Thursday, May 31, 2018

"Lying is second nature to Trump... Trump has the ability to convince himself that whatever he is saying is true, or sort of true, or at least ought to be true."

Said: Tony Schwartz, Donald Trump's Ghostwriter and Trump’s Art of the Deal co-author in an interview with Ari Melber of CNBC.



Screen shots from the MSNBC interview


Watch full video 



Sunday, May 6, 2018

"You can’t get in trouble for what you don’t say.”

Sean Spicer
Said Former White House Press Secretary Sean Spicer commenting on the functioning of Sarah Sanders who replaced him in July last year. The comment appears in The Washington Post story on "As a willing warrior for Trump, Sarah Sanders struggles to maintain credibility."
“Sarah has done a fantastic job of keeping in line with understanding how to effectively communicate what the president’s thoughts are at any given time, recognizing that it is a very dynamic and fluid situation in many cases,” Spicer said. “What she has done is, she has realized, you can’t get in trouble for what you don’t say.”
Read the full story here.

Watch Sarah Sanders' press briefing below:


(Courtesy: PBS - a publicly funded 
American broadcaster Wikipedia)

Thursday, May 3, 2018

"Lying to federal investigators is a crime, though lying on TV is not."

Source: Wikipedia
Said: Barbara McQuade, a former federal prosecutor and Professor from Practice at University of Michigan. She was commenting on Rudolph W. Giuliani’s statement that the president paid his lawyer Michael Cohen $35,000 monthly to reimburse him the costs he incurred in the widely publicised Stormy Daniels settlement for which he paid $130,000 from his personal funds. 

Giuliani is the most recent entrant to the Trump’s legal team. “I’m sure Giuliani's strategy was damage control but I’m not sure he controlled much,” said McQuade as quoted by Washington Post's Analysis: "Giuliani’s media blitz gives investigators new leads, new evidence"

According to the Washington Post's analysis, Giuliani asserted that Trump fired James B. Comey as FBI director because Comey would not reveal publicly that the president was not under investigation. Commenting on this McQuade said “I think even Trump's asking Comey to publicly exonerate him does interfere with the investigation and could constitute obstruction of justice.” Special counsel Robert S. Mueller III is also investigating whether Trump obstructed justice by firing Comey.

McQuade said investigators are also likely to explore money-laundering issues. Giuliani’s TV interviews might have been an effort to speak to Cohen and to reassure him that the White House still has his back. “Maybe the strategy there is to try to calm him down so he’s not tempted to cooperate,” she explained.

Investigators are likely to ask witnesses about the topic and compare what Giuliani said publicly about Trump’s arrangement with Cohen with what people have told them in the past, McQuade said. Lying to federal investigators is a crime, though lying on TV is not.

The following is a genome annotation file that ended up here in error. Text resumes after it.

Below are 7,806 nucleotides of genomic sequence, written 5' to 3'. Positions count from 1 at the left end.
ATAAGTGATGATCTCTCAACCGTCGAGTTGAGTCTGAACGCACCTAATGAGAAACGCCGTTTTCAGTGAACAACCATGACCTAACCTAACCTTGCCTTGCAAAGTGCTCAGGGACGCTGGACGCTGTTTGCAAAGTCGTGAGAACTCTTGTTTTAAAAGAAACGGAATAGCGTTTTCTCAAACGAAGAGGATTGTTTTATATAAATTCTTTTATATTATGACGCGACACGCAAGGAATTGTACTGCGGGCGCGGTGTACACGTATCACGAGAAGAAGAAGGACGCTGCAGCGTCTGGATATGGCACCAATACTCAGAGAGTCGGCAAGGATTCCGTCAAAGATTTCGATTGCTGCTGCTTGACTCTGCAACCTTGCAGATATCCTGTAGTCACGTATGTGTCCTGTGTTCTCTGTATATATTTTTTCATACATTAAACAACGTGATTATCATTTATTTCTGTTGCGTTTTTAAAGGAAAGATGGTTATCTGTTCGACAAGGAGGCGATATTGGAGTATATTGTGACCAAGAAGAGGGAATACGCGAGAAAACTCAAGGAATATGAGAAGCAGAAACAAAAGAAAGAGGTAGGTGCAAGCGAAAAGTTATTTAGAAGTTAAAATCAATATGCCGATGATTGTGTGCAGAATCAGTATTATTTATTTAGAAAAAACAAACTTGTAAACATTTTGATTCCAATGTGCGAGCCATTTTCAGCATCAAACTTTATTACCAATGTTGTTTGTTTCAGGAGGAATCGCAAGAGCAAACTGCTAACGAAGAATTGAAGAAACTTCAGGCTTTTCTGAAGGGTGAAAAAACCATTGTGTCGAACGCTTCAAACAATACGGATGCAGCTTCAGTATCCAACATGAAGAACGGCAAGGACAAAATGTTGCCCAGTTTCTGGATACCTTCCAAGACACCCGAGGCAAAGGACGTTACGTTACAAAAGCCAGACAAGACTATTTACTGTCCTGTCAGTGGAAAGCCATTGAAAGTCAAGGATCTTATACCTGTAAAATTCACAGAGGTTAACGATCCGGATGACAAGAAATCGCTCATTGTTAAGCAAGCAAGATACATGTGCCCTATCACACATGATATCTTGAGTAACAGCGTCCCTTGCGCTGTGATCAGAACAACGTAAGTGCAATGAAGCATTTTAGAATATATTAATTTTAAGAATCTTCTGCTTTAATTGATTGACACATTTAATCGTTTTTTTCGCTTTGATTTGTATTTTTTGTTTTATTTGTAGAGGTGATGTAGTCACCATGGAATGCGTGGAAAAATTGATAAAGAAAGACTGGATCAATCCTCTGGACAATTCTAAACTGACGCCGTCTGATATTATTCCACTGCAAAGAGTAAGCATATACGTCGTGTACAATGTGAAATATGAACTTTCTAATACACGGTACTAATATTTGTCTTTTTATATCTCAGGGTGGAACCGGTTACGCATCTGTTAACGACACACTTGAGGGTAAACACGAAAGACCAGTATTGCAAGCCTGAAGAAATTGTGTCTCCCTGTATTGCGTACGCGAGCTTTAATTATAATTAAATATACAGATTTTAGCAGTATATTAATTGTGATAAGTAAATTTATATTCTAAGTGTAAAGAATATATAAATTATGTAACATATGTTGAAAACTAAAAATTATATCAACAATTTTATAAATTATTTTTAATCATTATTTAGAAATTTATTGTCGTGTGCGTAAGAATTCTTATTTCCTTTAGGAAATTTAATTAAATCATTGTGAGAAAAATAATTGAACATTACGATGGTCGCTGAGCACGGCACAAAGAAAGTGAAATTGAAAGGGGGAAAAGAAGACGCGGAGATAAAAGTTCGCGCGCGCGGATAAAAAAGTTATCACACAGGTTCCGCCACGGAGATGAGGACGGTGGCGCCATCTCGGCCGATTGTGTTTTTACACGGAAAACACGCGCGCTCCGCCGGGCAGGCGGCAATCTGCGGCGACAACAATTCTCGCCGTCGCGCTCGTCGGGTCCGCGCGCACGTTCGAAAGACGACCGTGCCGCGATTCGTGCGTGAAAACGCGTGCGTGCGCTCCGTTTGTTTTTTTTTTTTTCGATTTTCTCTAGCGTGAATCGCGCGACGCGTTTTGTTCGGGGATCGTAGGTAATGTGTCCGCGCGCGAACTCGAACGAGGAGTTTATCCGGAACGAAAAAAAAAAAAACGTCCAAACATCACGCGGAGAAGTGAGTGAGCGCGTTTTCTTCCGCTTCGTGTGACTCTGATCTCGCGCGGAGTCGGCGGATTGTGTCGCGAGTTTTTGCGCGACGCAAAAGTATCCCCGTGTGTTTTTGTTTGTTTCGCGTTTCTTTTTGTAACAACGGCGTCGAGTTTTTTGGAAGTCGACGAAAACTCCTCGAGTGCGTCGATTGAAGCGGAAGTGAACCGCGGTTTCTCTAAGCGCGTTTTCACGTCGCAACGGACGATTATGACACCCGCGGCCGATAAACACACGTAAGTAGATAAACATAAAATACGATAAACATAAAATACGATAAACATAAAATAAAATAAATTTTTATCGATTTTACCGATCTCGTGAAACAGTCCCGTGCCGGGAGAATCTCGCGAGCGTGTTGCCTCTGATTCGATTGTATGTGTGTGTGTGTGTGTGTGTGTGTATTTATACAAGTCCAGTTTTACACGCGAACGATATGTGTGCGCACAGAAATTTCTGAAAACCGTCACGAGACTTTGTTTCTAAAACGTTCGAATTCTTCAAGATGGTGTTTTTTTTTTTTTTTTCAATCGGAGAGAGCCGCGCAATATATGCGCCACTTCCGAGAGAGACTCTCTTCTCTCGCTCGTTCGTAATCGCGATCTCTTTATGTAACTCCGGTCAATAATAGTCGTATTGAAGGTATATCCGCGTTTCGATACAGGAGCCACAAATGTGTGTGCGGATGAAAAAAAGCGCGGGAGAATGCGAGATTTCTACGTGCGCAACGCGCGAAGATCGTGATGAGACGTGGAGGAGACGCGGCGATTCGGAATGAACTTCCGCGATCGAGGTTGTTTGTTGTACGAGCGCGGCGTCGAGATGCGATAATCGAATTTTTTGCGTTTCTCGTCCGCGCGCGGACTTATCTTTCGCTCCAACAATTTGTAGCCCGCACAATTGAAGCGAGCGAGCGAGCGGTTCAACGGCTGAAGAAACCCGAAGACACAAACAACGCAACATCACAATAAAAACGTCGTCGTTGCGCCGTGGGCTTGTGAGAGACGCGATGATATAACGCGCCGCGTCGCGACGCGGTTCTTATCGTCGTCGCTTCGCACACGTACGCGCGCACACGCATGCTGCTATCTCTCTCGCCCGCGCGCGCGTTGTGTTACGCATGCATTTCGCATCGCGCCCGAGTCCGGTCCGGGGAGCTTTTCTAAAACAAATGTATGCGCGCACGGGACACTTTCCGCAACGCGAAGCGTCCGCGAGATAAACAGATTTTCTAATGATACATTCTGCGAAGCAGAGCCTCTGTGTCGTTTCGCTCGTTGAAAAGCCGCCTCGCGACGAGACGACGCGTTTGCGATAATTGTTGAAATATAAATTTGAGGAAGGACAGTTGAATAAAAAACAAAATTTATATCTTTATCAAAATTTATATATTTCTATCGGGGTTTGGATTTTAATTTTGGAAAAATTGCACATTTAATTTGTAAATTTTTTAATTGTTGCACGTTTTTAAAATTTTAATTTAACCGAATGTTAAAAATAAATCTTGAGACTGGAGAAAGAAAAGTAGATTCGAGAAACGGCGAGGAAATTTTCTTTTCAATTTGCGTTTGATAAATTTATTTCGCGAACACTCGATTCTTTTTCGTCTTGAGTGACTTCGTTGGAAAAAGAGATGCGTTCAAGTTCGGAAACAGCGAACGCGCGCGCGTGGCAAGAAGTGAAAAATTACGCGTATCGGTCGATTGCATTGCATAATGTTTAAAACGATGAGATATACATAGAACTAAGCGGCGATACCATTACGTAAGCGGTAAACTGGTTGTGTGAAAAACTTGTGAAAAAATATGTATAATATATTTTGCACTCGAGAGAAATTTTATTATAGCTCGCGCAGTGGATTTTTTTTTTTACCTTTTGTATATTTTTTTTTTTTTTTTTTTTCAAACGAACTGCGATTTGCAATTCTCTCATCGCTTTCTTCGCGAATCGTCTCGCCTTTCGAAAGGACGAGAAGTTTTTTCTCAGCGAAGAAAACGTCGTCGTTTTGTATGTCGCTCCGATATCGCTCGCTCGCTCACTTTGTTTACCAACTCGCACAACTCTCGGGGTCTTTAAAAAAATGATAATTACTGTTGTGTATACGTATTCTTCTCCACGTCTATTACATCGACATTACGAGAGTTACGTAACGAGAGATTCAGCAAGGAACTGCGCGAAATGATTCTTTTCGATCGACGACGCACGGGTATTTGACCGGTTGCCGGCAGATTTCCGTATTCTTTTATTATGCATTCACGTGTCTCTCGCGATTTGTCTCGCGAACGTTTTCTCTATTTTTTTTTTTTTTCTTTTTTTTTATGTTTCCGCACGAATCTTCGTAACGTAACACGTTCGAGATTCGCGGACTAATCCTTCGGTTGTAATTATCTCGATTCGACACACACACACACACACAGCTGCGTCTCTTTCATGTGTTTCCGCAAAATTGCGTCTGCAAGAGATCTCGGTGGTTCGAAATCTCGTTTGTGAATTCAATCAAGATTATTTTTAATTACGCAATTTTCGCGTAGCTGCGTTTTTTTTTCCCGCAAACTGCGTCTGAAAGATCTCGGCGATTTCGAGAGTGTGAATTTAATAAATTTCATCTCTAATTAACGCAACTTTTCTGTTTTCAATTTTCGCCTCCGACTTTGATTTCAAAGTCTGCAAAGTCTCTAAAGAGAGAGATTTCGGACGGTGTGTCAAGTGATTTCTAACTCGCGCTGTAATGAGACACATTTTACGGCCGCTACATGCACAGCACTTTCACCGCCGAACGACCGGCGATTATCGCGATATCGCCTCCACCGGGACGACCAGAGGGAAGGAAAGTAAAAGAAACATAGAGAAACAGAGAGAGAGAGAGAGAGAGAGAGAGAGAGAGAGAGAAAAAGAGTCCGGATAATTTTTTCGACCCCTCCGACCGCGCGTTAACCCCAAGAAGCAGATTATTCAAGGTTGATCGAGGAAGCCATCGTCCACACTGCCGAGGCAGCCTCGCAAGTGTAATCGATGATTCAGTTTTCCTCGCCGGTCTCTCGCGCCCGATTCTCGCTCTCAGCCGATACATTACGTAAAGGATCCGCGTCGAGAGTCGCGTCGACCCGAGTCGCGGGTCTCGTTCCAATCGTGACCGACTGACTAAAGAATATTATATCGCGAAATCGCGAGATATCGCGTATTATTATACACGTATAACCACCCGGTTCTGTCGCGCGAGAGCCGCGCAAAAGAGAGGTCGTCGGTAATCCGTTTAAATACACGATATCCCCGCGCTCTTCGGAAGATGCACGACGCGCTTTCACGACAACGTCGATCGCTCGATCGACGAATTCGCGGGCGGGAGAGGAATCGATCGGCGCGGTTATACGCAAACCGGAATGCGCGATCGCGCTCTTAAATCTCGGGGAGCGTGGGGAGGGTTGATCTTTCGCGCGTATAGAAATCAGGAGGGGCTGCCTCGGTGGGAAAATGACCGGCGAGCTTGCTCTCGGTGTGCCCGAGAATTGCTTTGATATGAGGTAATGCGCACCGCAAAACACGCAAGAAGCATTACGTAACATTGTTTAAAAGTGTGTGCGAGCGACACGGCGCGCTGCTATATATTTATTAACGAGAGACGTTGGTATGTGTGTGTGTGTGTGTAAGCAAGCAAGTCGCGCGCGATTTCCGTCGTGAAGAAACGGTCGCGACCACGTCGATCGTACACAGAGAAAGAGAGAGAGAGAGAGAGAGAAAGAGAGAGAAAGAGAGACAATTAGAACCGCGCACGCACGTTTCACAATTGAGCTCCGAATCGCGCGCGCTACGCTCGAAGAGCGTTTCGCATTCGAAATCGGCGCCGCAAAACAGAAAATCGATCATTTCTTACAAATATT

Read the full story here.

Tuesday, May 1, 2018

I can tell you there have been people that have been making threats privately and publicly against me for quite some time and I think they should understand by now the Department of Justice is not going to be extorted.

(Courtesy: C-Span)
Said: Deputy Attorney General Rod J. Rosenstein responding to a question from the CNN reporter Laura Jarrett about possible articles of impeachment by the House Freedom Caucus over his handling of document requests.

Her question was "As you think about the importance of separation of powers on the day, any reaction on the news that certain members of the House Caucus have drafted articles of impeachment?" 

Answering the question, Rosenstein said: “I saw that draft. I don't know who wrote it. It illustrates the important principle of the rule of law. We make mistakes. That is not to say we are flawless. But the way we operate is if we can accuse someone of wrongdoing, we have to have admissible evidence, credible witnesses and be able to prove our case in court and fix our signature to the charging documents. There is a lot talk about FISA applications and many people I see talking about it seem not to recognize what a FISA application is. It is like a search warrant. In order to get a FISA search warrant, you need an affidavit signed by a career federal law enforcement agent. If it is wrong, that person is going to face consequences - you can face discipline or even prosecution. That is the way we operate. We have people who are accountable. I just don't have anything to say about documents like that nobody has the courage to put their name on an State leakage that way, but I can tell you there have been people that have been making threats privately and publicly against me for quite some time and I think they should understand by now the Department of Justice is not going to be extorted. We are going to do what is required by the rule of law and any kind of threats will not affect the way we do our job. We have a responsibility. We take an oath. You raise your right hand and swearing of to defend the United States - swear in an oath to defend the United States from all enemies, foreign and domestic. That is your responsibility. Everybody in the department takes that oath. If they violate it, they know they will be held accountable.”

Rosenstein was speaking on the rule of law, the first amendment, and the mission of the justice department at the Newseum in Washington. 



Watch full speech of Rod J. Rosenstein here.